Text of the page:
This first ran at Comixology.
Comics has something of a chip on its shoulder about visual art — a kind of forthright working-nerd philistinism. The snooty, pasty theory-spouting degenerate sticks a flag in a cow turd and gets the grant and the girl while the hard-working illustrator who’s got pen technique like Durer gets a condescending pat on the head and relegation to a cultural backwater. Not only does the emperor have no clothes, but he is actually getting paid to paint his ugly genitals purple.
One of the more infamous art frauds of the last twenty years or so is Andres Serrano’s “Piss Christ.” Like most people, probably, I heard about “Piss Christ” before I saw it. From news accounts, I thought it was a plastic crucifix stuck in a jar of the artist’s urine. Jesse Helms hated it, and I had to admit that it seemed like he might have a point. It was easy to assume that Serrano was a trouble-making, glory-seeking hack, whose work was defensible only on the most extreme free-speech grounds. He seemed like a charlatan, substituting a gimmick, pretension, and contempt for genius.
I did actually see the piece in person many years later —a definite moment of “doh!” “Piss Christ” isn’t actually a plastic crucifix in urine, but a photograph of a plastic crucifix in urine. And the photograph is beautiful — the blurry cross shines with yellows, oranges and reds as mysterious bubbling currents swirl around it. Looking at the image without any background information, there’s no question that it is religious; an evocation of the mystery of Christ, who seems to be falling through space, cast aside and yet radiant. If you didn’t have the title, you wouldn’t even know the liquid was urine.
But, of course, viewers do have the title, as well as the background information, all of which rather changes things. Placing Christ in a jar of your own urine is an act of deliberate sacrilege. Serrano is pissing on God; humiliating him and mocking his humiliation. If you’re a Christian, it’s literally Satanic; Serrano might as well just affix the crown of thorns himself while sneeringly declaring “Hail, King of the Jews!”
The thing is that, as the crown of thorns itself suggests, mocking Christ is itself scriptural. The Passion is about degradation and defilement. Christ is mocked, brutalized, humiliated — and then redeemed. The sacred can’t exist without the profane; you need the leaking bodily fluids and the rotting husk if you are to have the transubstantiation. Christ must be reduced to the lowest of the low, to an abject thing, to a place where the body is everything, before the body can become nothing at all. If urine squicks you out, it’s worth remembering that Christ embraced the lepers. And as for Jesse Helms…given his stance on AIDS, he would have been much less likely to hug a leper than to piss on one.
Not to be too hard on Helms who is, after all, not the only sinner in the room. If Christianity urges its followers to sympathize with the tortured, it is also quite aware that most people are a good bit more comfortable identifying with the torturer. “Piss Christ” may be sneering at Christ, but it is also, and certainly, sneering at those who profess to follow him. Helms accused Serrano of “taunting the American people,” which is about right. He was, specifically, taunting them for being crassly commercial, spiritual hypocrites — for being sinners. And as long as there are sinners, Christ will be defiled.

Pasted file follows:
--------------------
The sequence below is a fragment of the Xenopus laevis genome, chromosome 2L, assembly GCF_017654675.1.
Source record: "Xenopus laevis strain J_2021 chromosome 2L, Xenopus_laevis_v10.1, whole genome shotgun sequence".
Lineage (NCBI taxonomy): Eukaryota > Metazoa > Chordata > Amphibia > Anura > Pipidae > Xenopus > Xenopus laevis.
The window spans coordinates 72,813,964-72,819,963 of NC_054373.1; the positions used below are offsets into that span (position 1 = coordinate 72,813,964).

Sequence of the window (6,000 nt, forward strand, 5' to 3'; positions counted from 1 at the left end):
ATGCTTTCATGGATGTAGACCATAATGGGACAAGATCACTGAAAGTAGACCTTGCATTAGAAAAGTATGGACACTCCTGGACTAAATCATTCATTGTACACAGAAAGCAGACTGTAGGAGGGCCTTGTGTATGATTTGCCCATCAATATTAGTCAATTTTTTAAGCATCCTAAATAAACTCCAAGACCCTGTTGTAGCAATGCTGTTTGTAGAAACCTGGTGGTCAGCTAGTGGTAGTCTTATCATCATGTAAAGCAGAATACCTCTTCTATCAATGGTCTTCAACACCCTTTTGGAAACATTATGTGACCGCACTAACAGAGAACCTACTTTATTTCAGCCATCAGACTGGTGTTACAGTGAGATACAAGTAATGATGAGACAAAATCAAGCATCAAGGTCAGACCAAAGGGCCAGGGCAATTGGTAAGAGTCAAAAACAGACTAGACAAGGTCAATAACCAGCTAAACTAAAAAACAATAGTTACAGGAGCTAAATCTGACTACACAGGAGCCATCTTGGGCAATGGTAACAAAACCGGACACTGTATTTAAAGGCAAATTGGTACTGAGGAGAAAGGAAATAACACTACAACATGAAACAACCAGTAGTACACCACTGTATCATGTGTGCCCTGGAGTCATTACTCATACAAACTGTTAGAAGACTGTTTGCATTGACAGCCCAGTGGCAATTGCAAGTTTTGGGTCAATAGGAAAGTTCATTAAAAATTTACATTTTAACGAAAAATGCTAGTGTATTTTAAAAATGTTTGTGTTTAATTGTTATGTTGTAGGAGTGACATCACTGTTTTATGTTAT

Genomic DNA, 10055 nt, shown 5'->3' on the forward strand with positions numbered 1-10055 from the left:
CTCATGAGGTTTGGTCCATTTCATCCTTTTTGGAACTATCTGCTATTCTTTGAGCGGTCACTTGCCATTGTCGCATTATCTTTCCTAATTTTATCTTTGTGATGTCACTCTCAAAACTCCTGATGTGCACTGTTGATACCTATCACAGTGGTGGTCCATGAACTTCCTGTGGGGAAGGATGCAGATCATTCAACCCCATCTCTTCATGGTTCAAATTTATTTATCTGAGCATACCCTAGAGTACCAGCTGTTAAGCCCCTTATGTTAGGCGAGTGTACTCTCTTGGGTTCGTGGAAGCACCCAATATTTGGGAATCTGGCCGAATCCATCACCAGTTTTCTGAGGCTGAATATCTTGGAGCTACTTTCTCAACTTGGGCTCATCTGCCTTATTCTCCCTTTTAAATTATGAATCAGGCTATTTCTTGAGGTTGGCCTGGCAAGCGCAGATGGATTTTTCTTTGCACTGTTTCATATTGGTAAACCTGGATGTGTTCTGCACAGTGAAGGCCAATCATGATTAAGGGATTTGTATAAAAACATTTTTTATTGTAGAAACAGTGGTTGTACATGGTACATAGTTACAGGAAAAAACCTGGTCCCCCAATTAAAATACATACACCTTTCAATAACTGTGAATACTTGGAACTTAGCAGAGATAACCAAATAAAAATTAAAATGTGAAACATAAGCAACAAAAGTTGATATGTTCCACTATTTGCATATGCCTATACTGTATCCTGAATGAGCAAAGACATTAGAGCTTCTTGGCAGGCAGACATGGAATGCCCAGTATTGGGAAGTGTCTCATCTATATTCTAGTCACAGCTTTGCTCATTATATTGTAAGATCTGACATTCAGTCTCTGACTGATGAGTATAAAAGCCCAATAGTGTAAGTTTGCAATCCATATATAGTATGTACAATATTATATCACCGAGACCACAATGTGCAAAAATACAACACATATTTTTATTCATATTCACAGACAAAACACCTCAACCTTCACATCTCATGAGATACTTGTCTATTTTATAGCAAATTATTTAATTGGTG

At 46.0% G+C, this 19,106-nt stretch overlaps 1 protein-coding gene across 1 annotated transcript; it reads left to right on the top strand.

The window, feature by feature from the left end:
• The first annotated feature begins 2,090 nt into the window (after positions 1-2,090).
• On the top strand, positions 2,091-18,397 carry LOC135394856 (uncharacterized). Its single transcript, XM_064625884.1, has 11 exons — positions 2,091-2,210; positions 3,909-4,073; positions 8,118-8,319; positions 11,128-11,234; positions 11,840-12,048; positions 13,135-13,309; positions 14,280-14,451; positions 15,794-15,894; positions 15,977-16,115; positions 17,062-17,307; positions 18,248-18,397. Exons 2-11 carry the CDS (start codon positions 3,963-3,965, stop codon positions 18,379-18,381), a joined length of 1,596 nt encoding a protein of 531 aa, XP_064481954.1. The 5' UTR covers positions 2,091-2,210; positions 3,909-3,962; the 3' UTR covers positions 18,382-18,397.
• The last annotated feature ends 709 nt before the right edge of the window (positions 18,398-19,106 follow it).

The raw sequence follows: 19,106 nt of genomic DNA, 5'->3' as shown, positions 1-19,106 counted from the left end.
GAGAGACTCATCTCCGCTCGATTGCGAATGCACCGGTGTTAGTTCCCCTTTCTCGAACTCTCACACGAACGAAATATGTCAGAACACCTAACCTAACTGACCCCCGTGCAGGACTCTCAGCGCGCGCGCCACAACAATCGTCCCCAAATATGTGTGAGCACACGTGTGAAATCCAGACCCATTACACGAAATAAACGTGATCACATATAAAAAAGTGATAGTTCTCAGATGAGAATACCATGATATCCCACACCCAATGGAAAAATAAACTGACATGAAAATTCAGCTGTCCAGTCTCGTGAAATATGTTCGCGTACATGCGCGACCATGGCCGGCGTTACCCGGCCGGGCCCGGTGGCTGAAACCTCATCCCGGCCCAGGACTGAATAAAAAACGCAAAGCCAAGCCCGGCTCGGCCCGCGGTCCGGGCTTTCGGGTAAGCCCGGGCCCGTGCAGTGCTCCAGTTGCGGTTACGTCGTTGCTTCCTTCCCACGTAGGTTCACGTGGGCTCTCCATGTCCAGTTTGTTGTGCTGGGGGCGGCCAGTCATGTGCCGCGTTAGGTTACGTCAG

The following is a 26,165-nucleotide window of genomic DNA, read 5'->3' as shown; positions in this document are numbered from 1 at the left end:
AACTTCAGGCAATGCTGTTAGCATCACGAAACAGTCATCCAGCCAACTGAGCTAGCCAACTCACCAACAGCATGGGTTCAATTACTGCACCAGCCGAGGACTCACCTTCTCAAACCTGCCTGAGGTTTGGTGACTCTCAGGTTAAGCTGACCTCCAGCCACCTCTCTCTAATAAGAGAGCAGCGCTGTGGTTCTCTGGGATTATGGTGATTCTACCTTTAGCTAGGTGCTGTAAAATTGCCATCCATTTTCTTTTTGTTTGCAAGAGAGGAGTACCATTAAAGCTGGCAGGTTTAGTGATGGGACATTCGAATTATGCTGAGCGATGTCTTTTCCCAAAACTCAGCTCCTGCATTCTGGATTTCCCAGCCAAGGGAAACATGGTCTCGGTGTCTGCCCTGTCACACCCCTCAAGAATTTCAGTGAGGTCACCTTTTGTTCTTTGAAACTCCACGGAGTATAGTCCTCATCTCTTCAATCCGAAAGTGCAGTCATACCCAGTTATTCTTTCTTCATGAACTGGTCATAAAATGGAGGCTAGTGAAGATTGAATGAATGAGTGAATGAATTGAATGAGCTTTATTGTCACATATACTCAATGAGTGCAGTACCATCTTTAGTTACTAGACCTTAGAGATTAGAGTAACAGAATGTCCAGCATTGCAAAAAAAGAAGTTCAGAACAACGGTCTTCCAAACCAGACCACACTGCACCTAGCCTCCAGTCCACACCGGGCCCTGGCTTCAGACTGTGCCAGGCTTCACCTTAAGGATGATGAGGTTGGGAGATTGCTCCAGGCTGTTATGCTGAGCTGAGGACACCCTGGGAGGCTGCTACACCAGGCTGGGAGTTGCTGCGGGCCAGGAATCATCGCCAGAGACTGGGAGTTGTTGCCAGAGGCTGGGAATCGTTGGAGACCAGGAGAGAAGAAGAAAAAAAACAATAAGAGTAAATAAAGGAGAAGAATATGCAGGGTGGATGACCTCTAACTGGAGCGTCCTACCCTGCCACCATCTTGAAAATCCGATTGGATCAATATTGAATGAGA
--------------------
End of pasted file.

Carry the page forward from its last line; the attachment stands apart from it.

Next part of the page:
Nobody wants to be called a Christ-killer, and it’s little wonder that Serrano’s work has…er… pissed people off. An outraged Helms declared that Serrano “is not an artist. He is a jerk.” While I appreciate the charming forthrightness, I think the sentiment is maybe a little limiting. Why can’t you be an artist and a jerk?
Indeed, there are a lot of artists who make their living by being jerks. They’re called political cartoonists. Like Serrano, they use a combination of words, images and instantly recognizable symbols to make moral points, and like Serrano, they do it in a way designed to irritate as many people as possible. From “Piss Christ” to the Danish Mohammad cartoons just isn’t that big a step (as I am not the first to note: for instance, the ever-helpful Wikipedia even provides a link from the first to the second.)
“Piss Christ” is different in some ways from most editorial cartoons, of course. For one thing, the way it juxtaposes image and text is a lot more thoughtful than you’re likely to see sitting above the op-eds. Most editorial cartoons are visual one-liners with notes — that’s the Democratic Party; this is the Republican party; they don’t like each other! Ha ha. Serrano, on the other hand, uses words to change the way you see the image, and to alter what it’s saying to you. The distance between religious and sacrilegious turns around the title — and it’s not just one turn either. As in any good editorial cartoon, the message is definitely “fuck you,” but who is being fucked with and why is both ambivalent and mysterious. Even the aesthetics of the piece are translated back into a legible text; “Piss Christ” is actually about its own beauty, and about the way that beauty is ironicized by, or transcends, the title.
The point here isn’t “Editorial cartoons should be more like ‘Piss Christ!” For one thing, Jesse Helms is safely dead, and I don’t particularly want him rising from his grave to wreak vengeance. But it does seem to me that dismissing large swaths of the visual arts tradition as irrelevant fakery is an unfortunate and impoverishing road to take. If comics creators are interested in the interaction between words and images, then Andres Serrano surely has something to say to them.